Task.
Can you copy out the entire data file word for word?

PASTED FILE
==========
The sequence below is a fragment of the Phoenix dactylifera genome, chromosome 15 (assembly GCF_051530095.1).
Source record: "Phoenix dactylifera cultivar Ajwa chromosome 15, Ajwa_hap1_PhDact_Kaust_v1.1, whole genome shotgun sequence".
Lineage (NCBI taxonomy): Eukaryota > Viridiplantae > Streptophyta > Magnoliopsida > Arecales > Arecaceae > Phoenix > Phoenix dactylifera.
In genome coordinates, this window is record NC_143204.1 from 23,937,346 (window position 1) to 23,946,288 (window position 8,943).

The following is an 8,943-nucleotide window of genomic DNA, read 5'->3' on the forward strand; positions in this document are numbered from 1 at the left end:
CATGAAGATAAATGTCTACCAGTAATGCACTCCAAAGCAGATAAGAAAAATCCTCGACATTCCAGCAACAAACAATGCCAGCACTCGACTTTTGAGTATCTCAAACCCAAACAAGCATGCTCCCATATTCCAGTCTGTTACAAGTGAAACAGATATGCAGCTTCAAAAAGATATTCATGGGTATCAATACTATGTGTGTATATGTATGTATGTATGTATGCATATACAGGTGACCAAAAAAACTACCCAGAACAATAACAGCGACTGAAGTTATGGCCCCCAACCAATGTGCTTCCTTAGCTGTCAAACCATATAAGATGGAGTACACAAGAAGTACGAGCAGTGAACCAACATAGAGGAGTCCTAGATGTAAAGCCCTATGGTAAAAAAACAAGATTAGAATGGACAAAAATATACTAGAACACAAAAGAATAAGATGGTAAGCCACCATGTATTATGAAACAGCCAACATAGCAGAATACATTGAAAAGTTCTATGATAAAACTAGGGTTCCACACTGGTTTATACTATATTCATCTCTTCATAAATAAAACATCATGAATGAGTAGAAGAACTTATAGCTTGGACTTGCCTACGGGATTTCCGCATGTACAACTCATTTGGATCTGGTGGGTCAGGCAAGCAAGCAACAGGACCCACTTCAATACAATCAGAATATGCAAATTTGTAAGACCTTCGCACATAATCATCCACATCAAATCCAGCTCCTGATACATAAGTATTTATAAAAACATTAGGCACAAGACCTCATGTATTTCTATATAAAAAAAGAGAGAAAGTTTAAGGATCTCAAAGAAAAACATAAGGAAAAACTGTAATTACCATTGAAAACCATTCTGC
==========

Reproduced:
The sequence below is a fragment of the Phoenix dactylifera genome, chromosome 15 (assembly GCF_051530095.1).
Source record: "Phoenix dactylifera cultivar Ajwa chromosome 15, Ajwa_hap1_PhDact_Kaust_v1.1, whole genome shotgun sequence".
Lineage (NCBI taxonomy): Eukaryota > Viridiplantae > Streptophyta > Magnoliopsida > Arecales > Arecaceae > Phoenix > Phoenix dactylifera.
In genome coordinates, this window is record NC_143204.1 from 23,937,346 (window position 1) to 23,946,288 (window position 8,943).

The following is an 8,943-nucleotide window of genomic DNA, read 5'->3' on the forward strand; positions in this document are numbered from 1 at the left end:
CATGAAGATAAATGTCTACCAGTAATGCACTCCAAAGCAGATAAGAAAAATCCTCGACATTCCAGCAACAAACAATGCCAGCACTCGACTTTTGAGTATCTCAAACCCAAACAAGCATGCTCCCATATTCCAGTCTGTTACAAGTGAAACAGATATGCAGCTTCAAAAAGATATTCATGGGTATCAATACTATGTGTGTATATGTATGTATGTATGTATGCATATACAGGTGACCAAAAAAACTACCCAGAACAATAACAGCGACTGAAGTTATGGCCCCCAACCAATGTGCTTCCTTAGCTGTCAAACCATATAAGATGGAGTACACAAGAAGTACGAGCAGTGAACCAACATAGAGGAGTCCTAGATGTAAAGCCCTATGGTAAAAAAACAAGATTAGAATGGACAAAAATATACTAGAACACAAAAGAATAAGATGGTAAGCCACCATGTATTATGAAACAGCCAACATAGCAGAATACATTGAAAAGTTCTATGATAAAACTAGGGTTCCACACTGGTTTATACTATATTCATCTCTTCATAAATAAAACATCATGAATGAGTAGAAGAACTTATAGCTTGGACTTGCCTACGGGATTTCCGCATGTACAACTCATTTGGATCTGGTGGGTCAGGCAAGCAAGCAACAGGACCCACTTCAATACAATCAGAATATGCAAATTTGTAAGACCTTCGCACATAATCATCCACATCAAATCCAGCTCCTGATACATAAGTATTTATAAAAACATTAGGCACAAGACCTCATGTATTTCTATATAAAAAAAGAGAGAAAGTTTAAGGATCTCAAAGAAAAACATAAGGAAAAACTGTAATTACCATTGAAAACCATTCTGC